The New York Stock Exchange (NYSE) will open for trading as normal today and Wall Street will be ready for business on time despite the power failure across the north-eastern United States and southern Canada as trading drew to a close on Thursday.
Reuters says the Nyse, Nasdaq and most major Wall Street firms were forced to switch to back up generators and carry out contingency plans following the power cut, which hit the area just after 4pm on Thursday.
According to the report, no data from Thursday's trading on the Nyse was lost, and the exchange's processing and systems operation subsidiary, Securities Industry Automation Corporation (SIAC), was working on back up generator power.
Nasdaq says it will also open according to the normal market schedule. The exchange's network and data centres are fully operational on back up power.
The Toronto Stock Exchange is also expected to open on time. The exchange switched to back up power sources and says that operations were not distrupted by the blackout and no data was lost.
Only the American Stock Exchange appeared to be struggling, as trading was delayed due to the outage of a ConEd substation that supplies steam to cool the Exchange's trading floor. The Amex had generators on the site last evening, and its trading systems are fully operational. However, for the systems to operate in a live environment, the atmosphere must be climate controlled to maintain the functionality and integrity of the technology.
Amex says that it is in the process of deploying a portable generator as an interim measure and that its back-up facility is fully operational and available in the event that the situation cannot be resolved.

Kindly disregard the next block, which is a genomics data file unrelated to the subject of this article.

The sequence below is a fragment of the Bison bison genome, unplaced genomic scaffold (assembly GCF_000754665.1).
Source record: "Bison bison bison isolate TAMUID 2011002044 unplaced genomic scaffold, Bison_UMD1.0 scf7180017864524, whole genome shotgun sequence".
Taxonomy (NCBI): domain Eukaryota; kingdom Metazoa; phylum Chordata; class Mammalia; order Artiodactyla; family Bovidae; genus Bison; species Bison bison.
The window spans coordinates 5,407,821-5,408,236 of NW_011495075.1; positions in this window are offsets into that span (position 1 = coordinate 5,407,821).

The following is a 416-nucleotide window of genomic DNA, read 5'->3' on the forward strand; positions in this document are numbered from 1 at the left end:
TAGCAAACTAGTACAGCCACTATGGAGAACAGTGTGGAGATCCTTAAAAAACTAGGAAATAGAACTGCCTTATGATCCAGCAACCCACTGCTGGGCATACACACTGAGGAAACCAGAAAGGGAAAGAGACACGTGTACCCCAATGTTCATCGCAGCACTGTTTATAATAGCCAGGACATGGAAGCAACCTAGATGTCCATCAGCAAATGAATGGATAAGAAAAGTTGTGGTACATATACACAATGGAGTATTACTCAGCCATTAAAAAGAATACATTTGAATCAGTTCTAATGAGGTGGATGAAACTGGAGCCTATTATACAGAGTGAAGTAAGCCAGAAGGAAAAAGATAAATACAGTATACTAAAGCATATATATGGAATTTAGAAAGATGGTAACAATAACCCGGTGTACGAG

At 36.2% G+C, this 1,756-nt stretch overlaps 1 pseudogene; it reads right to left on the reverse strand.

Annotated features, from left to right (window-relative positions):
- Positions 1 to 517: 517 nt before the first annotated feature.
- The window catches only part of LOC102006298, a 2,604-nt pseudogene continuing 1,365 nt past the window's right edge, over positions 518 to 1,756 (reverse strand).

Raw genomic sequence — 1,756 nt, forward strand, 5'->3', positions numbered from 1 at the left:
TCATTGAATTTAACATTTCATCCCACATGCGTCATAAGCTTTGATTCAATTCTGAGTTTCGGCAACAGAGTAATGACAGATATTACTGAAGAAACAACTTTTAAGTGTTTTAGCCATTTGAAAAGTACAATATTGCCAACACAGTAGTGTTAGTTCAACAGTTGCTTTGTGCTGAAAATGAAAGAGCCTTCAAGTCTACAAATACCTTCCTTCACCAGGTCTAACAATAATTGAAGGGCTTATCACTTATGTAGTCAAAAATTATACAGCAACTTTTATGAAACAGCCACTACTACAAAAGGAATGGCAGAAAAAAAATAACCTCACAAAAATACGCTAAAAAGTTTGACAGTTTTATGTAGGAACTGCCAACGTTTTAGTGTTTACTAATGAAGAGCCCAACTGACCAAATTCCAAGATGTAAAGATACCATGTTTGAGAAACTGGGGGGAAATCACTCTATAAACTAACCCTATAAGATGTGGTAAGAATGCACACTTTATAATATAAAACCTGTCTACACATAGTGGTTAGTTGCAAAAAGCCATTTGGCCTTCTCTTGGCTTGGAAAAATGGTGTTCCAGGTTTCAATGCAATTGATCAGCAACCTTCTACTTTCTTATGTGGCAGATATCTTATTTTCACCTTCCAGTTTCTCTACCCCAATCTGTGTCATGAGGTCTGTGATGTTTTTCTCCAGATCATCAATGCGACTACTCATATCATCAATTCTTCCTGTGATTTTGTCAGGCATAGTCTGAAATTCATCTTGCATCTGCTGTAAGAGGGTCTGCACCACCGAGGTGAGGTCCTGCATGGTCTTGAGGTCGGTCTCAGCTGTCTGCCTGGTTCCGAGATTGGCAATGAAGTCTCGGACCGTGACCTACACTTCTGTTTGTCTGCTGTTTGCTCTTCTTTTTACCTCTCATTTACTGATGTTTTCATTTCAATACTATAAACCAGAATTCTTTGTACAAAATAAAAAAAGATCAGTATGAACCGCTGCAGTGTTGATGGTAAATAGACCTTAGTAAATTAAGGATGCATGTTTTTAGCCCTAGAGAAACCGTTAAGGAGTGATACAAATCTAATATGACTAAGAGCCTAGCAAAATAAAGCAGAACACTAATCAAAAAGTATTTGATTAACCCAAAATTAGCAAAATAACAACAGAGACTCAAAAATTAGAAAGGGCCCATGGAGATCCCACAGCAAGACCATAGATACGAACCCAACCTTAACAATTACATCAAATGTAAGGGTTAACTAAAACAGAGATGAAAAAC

In a statement, the US Bond Markets Association (BMA) says it anticipates a normal trading day, with settlement occuring in the regular way. The BMA adds that the Bank of New York, the Federal Reserve Bank of New York, Chase and the Fixed Income Clearing Corporation (FICC) will also be operating normally.
The Depository Trust and Clearing Corporation (DTCC) says it expects its subsidiaries to be operating normally today to clear and settle trades from US markets. The DTCC indicated that its multiple operating sites and own power generators allowed it to continue normal processing functions when the power went down. The corporation says it completed settlement yesterday without problems.
The power cut also forced banks and firms to switch to emergency back up systems. Citigroup was reported to have 'invoked business continuity plans to cope with the blackout and the power outage shut down nearly all cash machines in the area, altough the major ATM computer networks were reported to be operating as normal on back up power. Reuters says that both Citibank and Chase ATMs were down, along with Washington Mutual and Bank of New York machines.
However, the Bank of New York's data systems, which hold account records, were said to be 'functioning normally'. By 6.31 am EDT, the bank had restored power to about one-third of its New York City cash machine network.
The Bank of Canada says it has assembled a small team of bank staff at its back-up facility in Ottowa and is monitoring the performance of payment and settlement systems.
Foreign exchange desks at the major investment banks switched to voice broking or shut down entirely when the power went down late yesterday, trimming some of the gains in the US dollar. Reuters says there was some uncertainty among traders about whether trading would resume normally on Friday and whether the outage might disrupt the settlement of trades overnight.
Electricity is slowly returning to the area, with power restored in parts of the Bronx, Westchester County and Long Island. However Manahattan is still largely without power.